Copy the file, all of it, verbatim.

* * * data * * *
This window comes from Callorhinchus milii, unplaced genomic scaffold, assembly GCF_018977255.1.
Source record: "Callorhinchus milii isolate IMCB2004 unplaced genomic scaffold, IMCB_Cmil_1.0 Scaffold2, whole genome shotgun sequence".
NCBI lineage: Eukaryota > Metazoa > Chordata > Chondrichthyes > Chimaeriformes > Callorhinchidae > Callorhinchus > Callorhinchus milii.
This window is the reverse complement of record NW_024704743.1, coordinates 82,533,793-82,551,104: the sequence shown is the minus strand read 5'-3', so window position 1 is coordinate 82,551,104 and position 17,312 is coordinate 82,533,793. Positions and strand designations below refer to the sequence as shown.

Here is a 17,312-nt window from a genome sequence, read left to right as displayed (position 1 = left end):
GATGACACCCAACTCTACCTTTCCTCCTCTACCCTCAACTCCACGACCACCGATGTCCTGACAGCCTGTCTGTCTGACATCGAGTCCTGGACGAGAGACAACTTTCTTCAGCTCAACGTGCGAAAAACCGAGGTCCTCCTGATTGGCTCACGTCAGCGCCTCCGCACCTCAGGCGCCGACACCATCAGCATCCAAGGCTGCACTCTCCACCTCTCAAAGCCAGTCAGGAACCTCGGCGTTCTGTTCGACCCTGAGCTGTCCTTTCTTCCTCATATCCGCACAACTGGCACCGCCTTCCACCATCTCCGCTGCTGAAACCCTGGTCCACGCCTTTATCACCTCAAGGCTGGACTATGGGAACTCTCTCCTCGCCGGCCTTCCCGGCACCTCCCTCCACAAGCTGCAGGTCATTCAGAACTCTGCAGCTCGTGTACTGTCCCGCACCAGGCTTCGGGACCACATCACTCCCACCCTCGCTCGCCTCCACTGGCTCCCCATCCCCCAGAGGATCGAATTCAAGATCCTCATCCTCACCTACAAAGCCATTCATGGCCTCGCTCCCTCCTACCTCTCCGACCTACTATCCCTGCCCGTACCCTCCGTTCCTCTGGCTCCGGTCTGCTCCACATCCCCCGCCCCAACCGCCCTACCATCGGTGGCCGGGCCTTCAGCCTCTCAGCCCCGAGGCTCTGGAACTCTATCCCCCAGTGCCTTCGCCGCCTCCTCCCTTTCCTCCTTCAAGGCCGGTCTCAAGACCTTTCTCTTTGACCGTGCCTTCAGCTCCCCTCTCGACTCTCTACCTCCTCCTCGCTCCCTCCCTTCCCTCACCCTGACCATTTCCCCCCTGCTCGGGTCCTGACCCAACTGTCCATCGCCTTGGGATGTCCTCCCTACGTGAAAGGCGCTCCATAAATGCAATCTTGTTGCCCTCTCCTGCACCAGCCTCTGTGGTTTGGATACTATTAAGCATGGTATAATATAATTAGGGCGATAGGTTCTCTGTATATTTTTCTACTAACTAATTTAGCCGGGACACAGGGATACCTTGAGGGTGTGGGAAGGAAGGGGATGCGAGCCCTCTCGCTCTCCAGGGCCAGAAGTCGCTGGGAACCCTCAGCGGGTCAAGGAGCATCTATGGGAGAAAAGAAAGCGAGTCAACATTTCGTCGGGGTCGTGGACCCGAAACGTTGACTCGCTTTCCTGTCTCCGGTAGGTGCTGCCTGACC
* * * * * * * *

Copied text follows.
This window comes from Callorhinchus milii, unplaced genomic scaffold, assembly GCF_018977255.1.
Source record: "Callorhinchus milii isolate IMCB2004 unplaced genomic scaffold, IMCB_Cmil_1.0 Scaffold2, whole genome shotgun sequence".
NCBI lineage: Eukaryota > Metazoa > Chordata > Chondrichthyes > Chimaeriformes > Callorhinchidae > Callorhinchus > Callorhinchus milii.
This window is the reverse complement of record NW_024704743.1, coordinates 82,533,793-82,551,104: the sequence shown is the minus strand read 5'-3', so window position 1 is coordinate 82,551,104 and position 17,312 is coordinate 82,533,793. Positions and strand designations below refer to the sequence as shown.

Here is a 17,312-nt window from a genome sequence, read left to right as displayed (position 1 = left end):
GATGACACCCAACTCTACCTTTCCTCCTCTACCCTCAACTCCACGACCACCGATGTCCTGACAGCCTGTCTGTCTGACATCGAGTCCTGGACGAGAGACAACTTTCTTCAGCTCAACGTGCGAAAAACCGAGGTCCTCCTGATTGGCTCACGTCAGCGCCTCCGCACCTCAGGCGCCGACACCATCAGCATCCAAGGCTGCACTCTCCACCTCTCAAAGCCAGTCAGGAACCTCGGCGTTCTGTTCGACCCTGAGCTGTCCTTTCTTCCTCATATCCGCACAACTGGCACCGCCTTCCACCATCTCCGCTGCTGAAACCCTGGTCCACGCCTTTATCACCTCAAGGCTGGACTATGGGAACTCTCTCCTCGCCGGCCTTCCCGGCACCTCCCTCCACAAGCTGCAGGTCATTCAGAACTCTGCAGCTCGTGTACTGTCCCGCACCAGGCTTCGGGACCACATCACTCCCACCCTCGCTCGCCTCCACTGGCTCCCCATCCCCCAGAGGATCGAATTCAAGATCCTCATCCTCACCTACAAAGCCATTCATGGCCTCGCTCCCTCCTACCTCTCCGACCTACTATCCCTGCCCGTACCCTCCGTTCCTCTGGCTCCGGTCTGCTCCACATCCCCCGCCCCAACCGCCCTACCATCGGTGGCCGGGCCTTCAGCCTCTCAGCCCCGAGGCTCTGGAACTCTATCCCCCAGTGCCTTCGCCGCCTCCTCCCTTTCCTCCTTCAAGGCCGGTCTCAAGACCTTTCTCTTTGACCGTGCCTTCAGCTCCCCTCTCGACTCTCTACCTCCTCCTCGCTCCCTCCCTTCCCTCACCCTGACCATTTCCCCCCTGCTCGGGTCCTGACCCAACTGTCCATCGCCTTGGGATGTCCTCCCTACGTGAAAGGCGCTCCATAAATGCAATCTTGTTGCCCTCTCCTGCACCAGCCTCTGTGGTTTGGATACTATTAAGCATGGTATAATATAATTAGGGCGATAGGTTCTCTGTATATTTTTCTACTAACTAATTTAGCCGGGACACAGGGATACCTTGAGGGTGTGGGAAGGAAGGGGATGCGAGCCCTCTCGCTCTCCAGGGCCAGAAGTCGCTGGGAACCCTCAGCGGGTCAAGGAGCATCTATGGGAGAAAAGAAAGCGAGTCAACATTTCGTCGGGGTCGTGGACCCGAAACGTTGACTCGCTTTCCTGTCTCCGGTAGGTGCTGCCTGACC